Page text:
• Born November 2, 1942 – Carol Resnick, 78.  A founder of Windycon.  Noted costumer and judge of our Masquerade costume competition.  Widow of Mike Resnick, who throughout his pro career (4 Hugos, 1 Nebula; Galaxy’s Edge magazine) remained also a fan; together Fan Guests of Honor at Rivercon VI, Pro Guests of Honor at Contraption 5.  [JH]
  • Born November 2, 1942 Stefanie Powers, 78. April Dancer, the lead in The Girl from U.N.C.L.E. which lasted just one season. Did you know Ian Fleming contributed concepts to this series and The Man from U.N.C.L.E. as well?  She would play Shalon in the crossover that started on The Six-Million Man and concluded on The Six-Million Woman called “The Return of Bigfoot”. (CE)
  • Born November 2, 1949 Lois McMaster Bujold, 71. First, let’s note she’s won the Hugo Award for best novel four times, matching Robert A. Heinlein’s record, not counting his Retro Hugo. Quite impressive that. Bujold’s works largely comprises three separate book series: the Vorkosigan Saga, the Chalion series, and the Sharing Knife series. She joined the Central Ohio Science Fiction Society, and co-published with Lillian Stewart Carl StarDate, a Trek fanzine in which a story of hers appeared under the byline Lois McMaster. (CE)
  • Born November 2, 1969 Lucy Hawking, 51. Daughter of Stephen Hawking. Children’s novelist and science educator. With her father, she wrote the George’s Secret Key series which may or may not be genre. Anyone here from Britain who’s actually seen them? (CE)
  • Born November 2, 1972 – Masayoshi Yasugi, 48.  (Personal name last, Japanese style.)  Japanese SF New Face Award for The Dreaming Cat Sleeps in Space (2003); three more novels, a dozen shorter stories.  [JH]
  • Born November 2, 1983 – Ádám Gerencsér, 37.  Edits Sci Phi Journal (with Mariano Martin Rodríguez), two short stories there.  “When … I wanted to read a comprehensive guide to Hungarian alternate history and realised that it didn’t exist, I wrote one (in English, Journal Hélice vol. III no. 6).”  [JH]

(11) COMICS SECTION.

  • The Far Side visits the beach as two figures pass each other with the day’s catch.

(12) DRACULA FOR ALL THE SENSES. Print Magazine admires the work done by Beehive Press in “Designing the Ultimate Dracula Experience”. This amazing collection will be out next year. Many photos at the link.

Last year, Philadelphia-based boutique publisher Beehive Books launched a Kickstarter to bring literary lovers an interactive Dracula experience like never before: “You are not a passive observer. You are a scholar exploring this supernatural archive.” When it’s released in 2021, Dracula: The Evidence will deliver a briefcase full of letter correspondence, photographs, diaries, newspaper clippings, phonograph records and more, that make the saga of the centuries-old vampire more real than ever.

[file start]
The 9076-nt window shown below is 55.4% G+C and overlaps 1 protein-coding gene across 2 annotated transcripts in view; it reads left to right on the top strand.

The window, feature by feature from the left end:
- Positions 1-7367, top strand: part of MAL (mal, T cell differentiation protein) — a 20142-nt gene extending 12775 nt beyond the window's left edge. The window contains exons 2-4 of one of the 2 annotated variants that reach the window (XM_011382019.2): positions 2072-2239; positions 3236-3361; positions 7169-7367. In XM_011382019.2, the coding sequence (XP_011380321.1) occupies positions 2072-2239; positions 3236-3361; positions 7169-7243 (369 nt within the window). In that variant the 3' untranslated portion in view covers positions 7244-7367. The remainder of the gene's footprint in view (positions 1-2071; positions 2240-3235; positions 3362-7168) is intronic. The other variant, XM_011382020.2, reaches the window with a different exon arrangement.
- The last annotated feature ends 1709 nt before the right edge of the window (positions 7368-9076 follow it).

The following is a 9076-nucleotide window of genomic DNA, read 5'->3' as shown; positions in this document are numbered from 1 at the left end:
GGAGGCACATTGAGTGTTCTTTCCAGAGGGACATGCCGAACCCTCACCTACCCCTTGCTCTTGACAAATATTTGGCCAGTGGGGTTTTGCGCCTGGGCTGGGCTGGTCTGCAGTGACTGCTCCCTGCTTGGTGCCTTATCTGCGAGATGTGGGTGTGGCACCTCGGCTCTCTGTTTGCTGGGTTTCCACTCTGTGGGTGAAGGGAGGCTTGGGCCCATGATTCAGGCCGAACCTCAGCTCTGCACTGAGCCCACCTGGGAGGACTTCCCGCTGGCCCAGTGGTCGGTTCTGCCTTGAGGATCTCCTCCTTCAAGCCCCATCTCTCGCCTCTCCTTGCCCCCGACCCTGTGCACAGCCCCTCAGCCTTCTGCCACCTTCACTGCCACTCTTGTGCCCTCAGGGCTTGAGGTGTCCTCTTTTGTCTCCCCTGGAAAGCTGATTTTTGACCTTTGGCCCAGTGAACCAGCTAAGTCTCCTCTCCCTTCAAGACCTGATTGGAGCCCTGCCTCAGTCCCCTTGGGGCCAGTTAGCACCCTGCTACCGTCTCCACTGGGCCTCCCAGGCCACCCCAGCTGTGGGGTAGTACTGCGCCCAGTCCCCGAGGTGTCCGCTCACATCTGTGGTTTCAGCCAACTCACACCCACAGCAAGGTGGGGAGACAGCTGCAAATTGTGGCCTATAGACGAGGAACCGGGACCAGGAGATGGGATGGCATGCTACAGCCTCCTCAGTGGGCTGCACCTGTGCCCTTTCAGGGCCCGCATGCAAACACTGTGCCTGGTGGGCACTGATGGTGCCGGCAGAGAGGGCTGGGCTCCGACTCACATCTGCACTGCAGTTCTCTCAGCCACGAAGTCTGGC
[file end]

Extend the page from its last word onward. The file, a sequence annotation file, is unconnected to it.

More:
… When the finished project is delivered, readers will be able to unfold a map of London and track the characters as they move through the story. Letters and photographs will give them a chance to become “supernatural archeologists.” Blueprints and additional maps will turn them into amateur detectives.

All told, from the aged briefcase that holds all of the documents to the beautifully bound journals and framed photos, the planned design is downright dazzling.

(13) HEAR ME. STEAL ME. “Star Wars: The Mandalorian Created A New Form Of Sign Language For The Tusken Raiders” – let SYFY Wire fill you in.

For many moons, Star Wars fans have written off the Tusken Raiders as savage Sand People that bray like donkeys whenever they go on the offensive. Thanks to The Mandalorian, acolytes of the galaxy far, far away can now view Tatooine’s desert nomads in a new light. In Season 1, the bounty hunter known as Din Djarin (Pedro Pascal) proved that one can actually make physical contact with the Tuskens and live to tell the tale. The Season 2 premiere took that dynamic to an entirely new level as Djarin forged a shaky alliance between the Sand People and the citizens of Mos Pelgo.

But before the show could have its titular hero communicating with the indigenous folk of Tatooine, it needed a new language through which they could speak to one another. That’s where Troy Kotsur came in; the deaf actor was hired to come up with a sign-based vocabulary for the Tusken Raiders and it wasn’t just a matter of bringing American Sign Language to the Great Dune Sea.

(14) TOWERS OF BABEL. In the Washington Post, Christian Davenport says what NASA engineers are worried about the software in the giant Space Launch System rocket, since the rocket has parts made by Lockheed Martin, Aerojet Rocketdyne, Northrop Grumman, and the United Launch Alliance and it’s not clear if the software can integrate equipment made by these different companies: “NASA’s new rocket would be the most powerful ever. But it’s the software that has some officials worried.”

… Computing power has become as critical to rockets as the brute force that lifts them out of Earth’s atmosphere, especially rockets like the SLS, which is really an amalgamation of parts built by a variety of manufacturers: Boeing builds the rocket’s “core stage,” the main part of the vehicle. Lockheed Martin builds the Orion spacecraft. Aerojet Rocketdyne and Northrop Grumman are responsible for the RS-25 engines and the side boosters, respectively. And the United Launch Alliance handles the upper stage.

All of those components need to work together for a mission to be successful. But NASA’s Aerospace Safety Advisory Panel (ASAP) recently said it was concerned about the disjointed way the complicated system was being developed and tested.

At an ASAP meeting last month, Paul Hill, a member of the panel and a former flight and mission operations director at the agency, said the “panel has great concern about the end-to-end integrated test capability and plans, especially for flight software.”